Gardner's Art Through the Ages: The Western Perspective, Volume 2 (13th Edition)

Gardner's Art Through the Ages: The Western Perspective, Volume 2 (13th Edition)

Fred S. Kleiner

Language: English

Pages: 499

ISBN: 2:00114110

Format: PDF / Kindle (mobi) / ePub

As fascinating as a real visit to the world's famous museums and architectural sites, GARDNER'S ART THROUGH THE AGES: THE WESTERN PERSPECTIVE gives you a comprehensive, beautifully illustrated tour of the world's great artistic traditions--plus all the study tools you need to excel in your art history course! Easy to read and understand, this 13th Edition of the most widely read history of art book in the English language is the only textbook that includes a unique "scale" feature (accompanying the book's photographs of paintings and other artworks) that will help you better visualize the actual size of the artworks shown in the book. Three levels of review including extended image captions, "The Big Picture" overviews at the end of every chapter, and a special global timeline will help you study for your exams. You'll also find materials that will help you master the key topics quickly in the ArtStudy Online (a free interactive study guide that includes flash cards of images and quizzes).

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(FIG. 14-7), created for the church of Santa Trinità (Holy Trinity) in Florence, nonetheless reveals the painter’s reliance on Byzantine models for the composition as well as the gold background (compare FIG. 9-18). Cimabue used the gold embellishments common to Byzantine art for the folds of the Madonna’s robe, but they are no longer merely decorative patterns. Here they enhance the threedimensionality of the drapery. Cimabue also constructed a deeper space for the Madonna and the surrounding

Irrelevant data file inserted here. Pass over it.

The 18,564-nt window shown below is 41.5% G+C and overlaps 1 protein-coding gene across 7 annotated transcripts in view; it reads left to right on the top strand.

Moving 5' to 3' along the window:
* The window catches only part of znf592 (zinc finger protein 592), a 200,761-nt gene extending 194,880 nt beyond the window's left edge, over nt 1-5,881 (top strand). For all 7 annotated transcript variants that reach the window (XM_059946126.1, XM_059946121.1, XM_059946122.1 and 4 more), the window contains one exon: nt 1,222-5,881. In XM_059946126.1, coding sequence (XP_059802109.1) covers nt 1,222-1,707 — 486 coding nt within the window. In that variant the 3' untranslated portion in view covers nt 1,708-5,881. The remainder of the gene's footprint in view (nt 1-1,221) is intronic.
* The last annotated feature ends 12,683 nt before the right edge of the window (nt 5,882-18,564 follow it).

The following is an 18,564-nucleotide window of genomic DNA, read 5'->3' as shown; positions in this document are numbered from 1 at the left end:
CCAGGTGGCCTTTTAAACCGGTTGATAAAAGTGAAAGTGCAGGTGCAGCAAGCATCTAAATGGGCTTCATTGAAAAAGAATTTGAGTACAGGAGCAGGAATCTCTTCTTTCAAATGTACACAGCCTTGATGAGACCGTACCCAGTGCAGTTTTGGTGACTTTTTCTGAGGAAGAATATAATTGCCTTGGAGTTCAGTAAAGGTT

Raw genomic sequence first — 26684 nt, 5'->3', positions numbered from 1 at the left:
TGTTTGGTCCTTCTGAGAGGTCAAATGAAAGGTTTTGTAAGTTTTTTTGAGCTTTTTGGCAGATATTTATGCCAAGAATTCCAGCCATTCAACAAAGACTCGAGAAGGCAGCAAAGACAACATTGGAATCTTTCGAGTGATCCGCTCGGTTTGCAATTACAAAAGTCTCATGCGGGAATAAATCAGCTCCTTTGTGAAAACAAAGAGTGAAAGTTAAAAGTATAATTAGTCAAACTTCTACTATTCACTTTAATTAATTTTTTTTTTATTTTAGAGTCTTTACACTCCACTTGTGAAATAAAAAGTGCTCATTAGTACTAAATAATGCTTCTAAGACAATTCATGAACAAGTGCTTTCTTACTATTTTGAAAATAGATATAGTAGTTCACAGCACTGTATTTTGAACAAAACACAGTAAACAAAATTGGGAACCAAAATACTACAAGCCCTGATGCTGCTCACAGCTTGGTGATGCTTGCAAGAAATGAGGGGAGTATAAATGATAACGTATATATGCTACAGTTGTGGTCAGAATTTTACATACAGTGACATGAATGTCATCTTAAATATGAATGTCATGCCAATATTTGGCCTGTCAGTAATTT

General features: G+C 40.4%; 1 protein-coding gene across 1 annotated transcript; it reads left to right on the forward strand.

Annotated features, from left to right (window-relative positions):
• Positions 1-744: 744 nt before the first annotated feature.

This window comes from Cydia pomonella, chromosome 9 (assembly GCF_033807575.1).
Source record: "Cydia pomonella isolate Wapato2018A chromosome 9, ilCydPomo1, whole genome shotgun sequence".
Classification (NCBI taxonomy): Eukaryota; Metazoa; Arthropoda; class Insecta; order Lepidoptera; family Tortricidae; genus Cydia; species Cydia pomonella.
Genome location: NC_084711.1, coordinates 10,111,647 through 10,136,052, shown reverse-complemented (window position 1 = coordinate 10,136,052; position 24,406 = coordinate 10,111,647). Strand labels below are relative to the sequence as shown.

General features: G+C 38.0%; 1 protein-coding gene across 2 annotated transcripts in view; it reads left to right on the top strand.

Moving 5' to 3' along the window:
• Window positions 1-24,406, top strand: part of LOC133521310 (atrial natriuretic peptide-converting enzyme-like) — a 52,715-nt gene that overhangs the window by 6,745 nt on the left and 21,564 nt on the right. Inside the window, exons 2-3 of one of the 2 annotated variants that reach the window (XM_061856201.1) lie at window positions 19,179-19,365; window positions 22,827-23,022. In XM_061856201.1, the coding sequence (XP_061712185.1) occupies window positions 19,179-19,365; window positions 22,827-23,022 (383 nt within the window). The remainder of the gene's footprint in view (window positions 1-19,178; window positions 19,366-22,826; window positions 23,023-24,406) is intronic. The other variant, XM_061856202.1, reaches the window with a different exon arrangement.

with zoom capabilities, video, and Google Earth™ coordinates. A work as extensive as this history of art could not be undertaken or completed without the counsel of experts in all areas of Western art. As with previous editions, the publisher has enlisted more than a hundred art historians to review every chapter in order to ensure that the text lived up to the Gardner reputation for accuracy as well as readability. I take great pleasure in acknowledging here the invaluable contributions to the

University; Jeffery Fontana, Austin College; Mitchell Frank, Carleton University; Sara L. French, Wells College; Norman P. Gambill, South Dakota State University; Elise Goodman, University of Cincinnati; Kim T. Grant, University of Southern Maine; Elizabeth ten Grotenhuis, Silk Road Project; Sandra C. Haynes, Pasadena City College; Valerie Hedquist, The University of Montana; Susan Hellman, Northern Virginia Community College; Marian J. Hollinger, Fairmont State University; Cheryl Hughes, Alta

upward, the relief increasingly flattens, concluding with the architecture in the background, which Ghiberti depicted in barely raised lines. In this manner, the artist created a sort of sculptor’s aerial perspective, with forms appearing less distinct the deeper they are in space. Ghiberti described the east doors as follows: I strove to imitate nature as closely as I could, and with all the perspective I could produce [to have] excellent compositions rich with many figures. In some scenes I

favorite motif of Michelangelo. Dome 16-45 Leon Battista Alberti, plan of Sant’Andrea, Mantua, Italy, designed 1470, begun 1472. 0 50 10 100 feet 20 30 meters N 0 In his architectural treatise, Alberti criticized the traditional basilican plan as impractical and designed Sant’Andrea as a single huge hall with independent chapels branching off at right angles. The Princely Courts 451 16-46 Leon Battista Alberti, interior of Sant’Andrea (looking northeast), Mantua, Italy, designed 1470,

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